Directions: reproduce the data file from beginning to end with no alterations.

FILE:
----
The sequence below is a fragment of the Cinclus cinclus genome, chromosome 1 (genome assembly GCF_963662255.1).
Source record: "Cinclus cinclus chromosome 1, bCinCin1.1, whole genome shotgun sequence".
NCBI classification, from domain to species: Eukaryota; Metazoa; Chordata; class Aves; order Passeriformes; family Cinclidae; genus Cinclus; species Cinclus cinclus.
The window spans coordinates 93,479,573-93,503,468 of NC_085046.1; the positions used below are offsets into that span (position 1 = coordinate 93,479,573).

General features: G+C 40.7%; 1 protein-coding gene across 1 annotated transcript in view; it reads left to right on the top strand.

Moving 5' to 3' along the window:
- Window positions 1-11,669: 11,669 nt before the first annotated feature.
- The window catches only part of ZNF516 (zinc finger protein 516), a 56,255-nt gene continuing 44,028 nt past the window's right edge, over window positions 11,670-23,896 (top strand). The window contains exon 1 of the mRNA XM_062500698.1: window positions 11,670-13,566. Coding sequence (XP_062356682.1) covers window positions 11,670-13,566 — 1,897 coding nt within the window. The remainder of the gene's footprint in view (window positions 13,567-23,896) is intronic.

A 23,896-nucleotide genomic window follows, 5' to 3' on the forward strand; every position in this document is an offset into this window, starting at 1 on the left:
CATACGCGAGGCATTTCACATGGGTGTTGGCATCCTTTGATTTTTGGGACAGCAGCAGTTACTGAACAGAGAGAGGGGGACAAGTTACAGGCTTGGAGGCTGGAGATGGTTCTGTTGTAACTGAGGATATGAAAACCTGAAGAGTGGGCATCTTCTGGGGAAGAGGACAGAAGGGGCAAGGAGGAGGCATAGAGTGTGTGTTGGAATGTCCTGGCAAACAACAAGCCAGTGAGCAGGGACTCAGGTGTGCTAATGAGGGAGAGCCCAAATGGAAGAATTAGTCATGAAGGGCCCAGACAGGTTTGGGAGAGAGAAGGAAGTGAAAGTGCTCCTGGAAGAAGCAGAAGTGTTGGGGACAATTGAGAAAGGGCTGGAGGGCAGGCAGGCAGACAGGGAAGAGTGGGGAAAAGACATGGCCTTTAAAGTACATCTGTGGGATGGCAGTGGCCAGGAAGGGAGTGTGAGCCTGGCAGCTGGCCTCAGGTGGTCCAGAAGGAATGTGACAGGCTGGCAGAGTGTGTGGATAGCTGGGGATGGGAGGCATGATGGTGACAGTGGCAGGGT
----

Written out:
The sequence below is a fragment of the Cinclus cinclus genome, chromosome 1 (genome assembly GCF_963662255.1).
Source record: "Cinclus cinclus chromosome 1, bCinCin1.1, whole genome shotgun sequence".
NCBI classification, from domain to species: Eukaryota; Metazoa; Chordata; class Aves; order Passeriformes; family Cinclidae; genus Cinclus; species Cinclus cinclus.
The window spans coordinates 93,479,573-93,503,468 of NC_085046.1; the positions used below are offsets into that span (position 1 = coordinate 93,479,573).

General features: G+C 40.7%; 1 protein-coding gene across 1 annotated transcript in view; it reads left to right on the top strand.

Moving 5' to 3' along the window:
- Window positions 1-11,669: 11,669 nt before the first annotated feature.
- The window catches only part of ZNF516 (zinc finger protein 516), a 56,255-nt gene continuing 44,028 nt past the window's right edge, over window positions 11,670-23,896 (top strand). The window contains exon 1 of the mRNA XM_062500698.1: window positions 11,670-13,566. Coding sequence (XP_062356682.1) covers window positions 11,670-13,566 — 1,897 coding nt within the window. The remainder of the gene's footprint in view (window positions 13,567-23,896) is intronic.

A 23,896-nucleotide genomic window follows, 5' to 3' on the forward strand; every position in this document is an offset into this window, starting at 1 on the left:
CATACGCGAGGCATTTCACATGGGTGTTGGCATCCTTTGATTTTTGGGACAGCAGCAGTTACTGAACAGAGAGAGGGGGACAAGTTACAGGCTTGGAGGCTGGAGATGGTTCTGTTGTAACTGAGGATATGAAAACCTGAAGAGTGGGCATCTTCTGGGGAAGAGGACAGAAGGGGCAAGGAGGAGGCATAGAGTGTGTGTTGGAATGTCCTGGCAAACAACAAGCCAGTGAGCAGGGACTCAGGTGTGCTAATGAGGGAGAGCCCAAATGGAAGAATTAGTCATGAAGGGCCCAGACAGGTTTGGGAGAGAGAAGGAAGTGAAAGTGCTCCTGGAAGAAGCAGAAGTGTTGGGGACAATTGAGAAAGGGCTGGAGGGCAGGCAGGCAGACAGGGAAGAGTGGGGAAAAGACATGGCCTTTAAAGTACATCTGTGGGATGGCAGTGGCCAGGAAGGGAGTGTGAGCCTGGCAGCTGGCCTCAGGTGGTCCAGAAGGAATGTGACAGGCTGGCAGAGTGTGTGGATAGCTGGGGATGGGAGGCATGATGGTGACAGTGGCAGGGT